Here are some interesting finds on UI/UX of the week!
Single Page Applications & Progressive Web Applications. Great article from Multi-Programming Solutions, focused on the education of what SPAs and PWAs actually are. As product strategies continue to evolve, it’s important to understand what these products actually are, from aspects ranging from performance, to product experience, also contemplating specific topics such as properties and tools typically associated with them. Highlight of the article includes:
“As for PWAs, there is a whole set of properties such solutions can boast. In a nutshell, PWA solutions should be considered especially Reliable (an app should load up immediately on the user-side, with any Internet connection speed or even in an offline mode), Fast (data transfers between the server- and user-side should be rapid, taking 3 seconds at the most), and Engaging (a prominent level of user experience should be provided — users should want to use the app again and again). In order to correspond with all these requirements, developers usually employ a number of specialized tools, such as Service Worker, Web App manifest, HTTPS, App shell, Push Notifications, and others to define the list of the most proper end product requirements. The PWA concept as a whole was first introduced in 2015.”
Product Design Exercises. While not a typical article that I reference in this newsletter, this reflection on Product Design Exercises by author Chris Meeks is well worth a read. Personally having done “Design Exercises” over 15 years of my career, I can attest to the fact that this is a practice that can be interpreted and viewed from many different angles. In the context of interviews, I believe a well thought out interview process surpasses “Design Tests” as a tool to assess someone’s capabilities (but this topic alone is worth reading that article, and possibly even writing a lengthier discussion on that topic). Highlight of the article includes:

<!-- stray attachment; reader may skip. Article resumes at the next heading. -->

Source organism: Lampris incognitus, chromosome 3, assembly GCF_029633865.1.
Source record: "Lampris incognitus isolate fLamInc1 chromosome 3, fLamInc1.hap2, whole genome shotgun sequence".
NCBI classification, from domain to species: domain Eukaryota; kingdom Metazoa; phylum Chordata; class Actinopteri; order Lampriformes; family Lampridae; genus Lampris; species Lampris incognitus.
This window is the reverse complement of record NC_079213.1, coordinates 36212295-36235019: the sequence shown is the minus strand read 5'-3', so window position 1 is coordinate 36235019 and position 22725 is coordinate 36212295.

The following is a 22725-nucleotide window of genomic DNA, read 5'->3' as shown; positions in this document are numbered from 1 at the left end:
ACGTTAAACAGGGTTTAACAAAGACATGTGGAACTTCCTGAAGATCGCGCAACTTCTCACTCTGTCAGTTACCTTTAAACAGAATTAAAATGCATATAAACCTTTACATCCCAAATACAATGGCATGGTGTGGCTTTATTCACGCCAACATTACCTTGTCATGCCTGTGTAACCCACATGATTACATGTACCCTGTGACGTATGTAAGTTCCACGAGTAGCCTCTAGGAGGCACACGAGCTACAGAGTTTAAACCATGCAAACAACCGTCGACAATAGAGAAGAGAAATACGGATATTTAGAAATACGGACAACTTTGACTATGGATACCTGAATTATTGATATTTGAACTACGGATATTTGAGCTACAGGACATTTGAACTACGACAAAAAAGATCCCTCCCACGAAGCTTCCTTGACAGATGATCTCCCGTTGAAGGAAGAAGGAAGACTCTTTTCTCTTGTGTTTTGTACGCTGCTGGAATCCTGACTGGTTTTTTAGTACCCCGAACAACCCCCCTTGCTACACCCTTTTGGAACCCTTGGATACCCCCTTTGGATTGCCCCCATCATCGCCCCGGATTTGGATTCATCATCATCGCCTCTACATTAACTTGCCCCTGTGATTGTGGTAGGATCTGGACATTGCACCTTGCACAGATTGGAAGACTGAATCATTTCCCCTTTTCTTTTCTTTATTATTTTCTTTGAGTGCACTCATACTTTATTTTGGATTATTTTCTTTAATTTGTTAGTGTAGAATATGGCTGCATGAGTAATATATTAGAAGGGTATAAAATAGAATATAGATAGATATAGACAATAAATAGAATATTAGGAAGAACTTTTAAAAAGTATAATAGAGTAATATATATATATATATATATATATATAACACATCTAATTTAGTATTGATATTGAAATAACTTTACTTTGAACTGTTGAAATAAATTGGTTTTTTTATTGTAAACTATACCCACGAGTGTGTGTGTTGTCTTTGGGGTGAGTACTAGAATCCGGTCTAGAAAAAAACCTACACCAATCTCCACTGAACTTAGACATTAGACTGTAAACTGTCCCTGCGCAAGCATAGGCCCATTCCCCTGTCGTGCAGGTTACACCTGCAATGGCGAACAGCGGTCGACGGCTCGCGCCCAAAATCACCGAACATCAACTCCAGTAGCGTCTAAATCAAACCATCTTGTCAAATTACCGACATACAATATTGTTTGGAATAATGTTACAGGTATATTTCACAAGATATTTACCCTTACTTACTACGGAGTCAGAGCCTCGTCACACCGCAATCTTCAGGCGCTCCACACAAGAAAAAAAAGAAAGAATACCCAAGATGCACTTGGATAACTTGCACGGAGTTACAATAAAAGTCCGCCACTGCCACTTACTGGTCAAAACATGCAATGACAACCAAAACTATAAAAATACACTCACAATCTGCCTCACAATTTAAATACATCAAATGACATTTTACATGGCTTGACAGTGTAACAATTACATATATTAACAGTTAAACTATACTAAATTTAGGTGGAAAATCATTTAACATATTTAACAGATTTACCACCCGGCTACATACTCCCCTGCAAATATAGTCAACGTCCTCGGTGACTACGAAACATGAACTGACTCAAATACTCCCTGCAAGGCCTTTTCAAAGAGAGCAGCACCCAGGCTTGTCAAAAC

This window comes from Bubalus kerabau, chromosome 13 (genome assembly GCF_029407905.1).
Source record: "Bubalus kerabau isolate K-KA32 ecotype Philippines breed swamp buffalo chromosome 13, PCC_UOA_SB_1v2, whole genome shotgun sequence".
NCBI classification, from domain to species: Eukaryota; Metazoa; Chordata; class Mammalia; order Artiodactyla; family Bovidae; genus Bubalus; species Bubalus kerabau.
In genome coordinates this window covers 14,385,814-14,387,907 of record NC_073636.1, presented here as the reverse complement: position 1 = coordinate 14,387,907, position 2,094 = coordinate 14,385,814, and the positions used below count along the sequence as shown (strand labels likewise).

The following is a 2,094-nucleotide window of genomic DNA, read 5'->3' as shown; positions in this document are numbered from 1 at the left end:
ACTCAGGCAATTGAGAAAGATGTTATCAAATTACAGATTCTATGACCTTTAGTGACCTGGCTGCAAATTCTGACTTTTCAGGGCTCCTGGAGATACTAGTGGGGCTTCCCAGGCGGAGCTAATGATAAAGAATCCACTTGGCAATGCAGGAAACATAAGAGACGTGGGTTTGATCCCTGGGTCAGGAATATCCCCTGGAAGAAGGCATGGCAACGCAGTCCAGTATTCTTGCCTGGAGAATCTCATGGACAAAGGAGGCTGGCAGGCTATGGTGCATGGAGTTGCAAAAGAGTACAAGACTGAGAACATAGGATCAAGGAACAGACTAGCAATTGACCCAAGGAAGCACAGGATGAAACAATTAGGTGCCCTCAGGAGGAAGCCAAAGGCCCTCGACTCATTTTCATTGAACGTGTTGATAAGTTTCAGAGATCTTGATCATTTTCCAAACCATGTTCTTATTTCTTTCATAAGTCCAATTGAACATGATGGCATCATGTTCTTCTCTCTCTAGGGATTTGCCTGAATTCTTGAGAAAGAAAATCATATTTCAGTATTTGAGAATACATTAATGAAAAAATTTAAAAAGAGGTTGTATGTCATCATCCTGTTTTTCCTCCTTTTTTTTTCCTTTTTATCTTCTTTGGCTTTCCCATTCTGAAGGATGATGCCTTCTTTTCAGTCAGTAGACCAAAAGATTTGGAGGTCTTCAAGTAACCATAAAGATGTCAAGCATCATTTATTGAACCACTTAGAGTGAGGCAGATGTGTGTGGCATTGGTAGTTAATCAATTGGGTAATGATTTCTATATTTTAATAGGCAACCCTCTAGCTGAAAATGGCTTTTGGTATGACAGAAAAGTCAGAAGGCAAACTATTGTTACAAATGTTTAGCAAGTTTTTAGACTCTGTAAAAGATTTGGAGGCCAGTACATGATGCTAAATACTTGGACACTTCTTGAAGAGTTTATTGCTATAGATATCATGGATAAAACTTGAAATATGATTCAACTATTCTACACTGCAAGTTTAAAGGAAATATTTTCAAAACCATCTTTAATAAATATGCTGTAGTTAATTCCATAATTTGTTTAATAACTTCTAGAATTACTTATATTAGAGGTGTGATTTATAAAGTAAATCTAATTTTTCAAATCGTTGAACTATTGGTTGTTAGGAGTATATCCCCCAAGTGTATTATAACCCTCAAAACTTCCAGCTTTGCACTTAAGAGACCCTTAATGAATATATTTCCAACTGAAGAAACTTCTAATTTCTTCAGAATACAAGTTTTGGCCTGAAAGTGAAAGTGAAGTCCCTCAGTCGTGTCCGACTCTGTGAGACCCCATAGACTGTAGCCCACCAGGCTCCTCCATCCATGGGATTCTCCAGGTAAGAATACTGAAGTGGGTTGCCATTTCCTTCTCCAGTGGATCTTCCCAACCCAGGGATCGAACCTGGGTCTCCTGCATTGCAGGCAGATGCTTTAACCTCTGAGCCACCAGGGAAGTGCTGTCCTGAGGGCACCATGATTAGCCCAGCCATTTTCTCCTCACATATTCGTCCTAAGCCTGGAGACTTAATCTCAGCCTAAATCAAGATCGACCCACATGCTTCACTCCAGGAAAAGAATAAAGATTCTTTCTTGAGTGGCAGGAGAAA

“There’s a term for companies that want you to solve their exact problems, unpaid, and it’s called spec-work. Spec(speculative)-work is not the same as a phone interview or other activity that you invest in an opportunity. It’s the literal use of your skill to solve a real problem without compensation, based on the hope that it will result in pay down the road. Simply put, it’s an exploitative practice and one to be avoided. It can be tempting to take on a challenge like this if you have the time, energy, and aptitude, but be warned — this request is usually a sign that the company doesn’t truly value good design. Even if you’re rewarded with a job offer, you could land in a company culture that isn’t aligned with your values.”
Unmoderated Usability Testing. Another great article from the Nielsen Norman Group on the topic of Usability Testing, specifically the unmoderated type. This is well worth a ready and being mindful of the notes that the article provides, since these types of tests, and the tools used to apply them (such as Validately and UserTesting.com) are so commonly utilized, at times not contemplating follow up situations, or even the granularity of tasks asked to perform when preparing the testing script. Well worth a read. Highlight of the article includes:
“In unmoderated studies, the activities that you want the participants to conduct have to be even more carefully written than the tasks for moderated sessions. Participants cannot ask for clarification if they don’t understand the instructions and you can’t ask them to try again if they do the wrong thing. If users misinterpret your instructions and perform the wrong task, your test is wasted. Unmoderated task instructions should also explicitly tell users when they should stop; remember, the moderator won’t be there to ask them to move to a different task. You should also meticulously plan any followup questions. These can include quantitative questions, in which participants rate the subjective difficulty or satisfaction of an activity. Or you may ask open-ended questions which prompt users to describe specific parts of the experience. Carefully choose how you phrase your questions; broad wording such as “How would you describe this brand?” may lead unmoderated participants to talk about their past experiences instead of the system they just used.”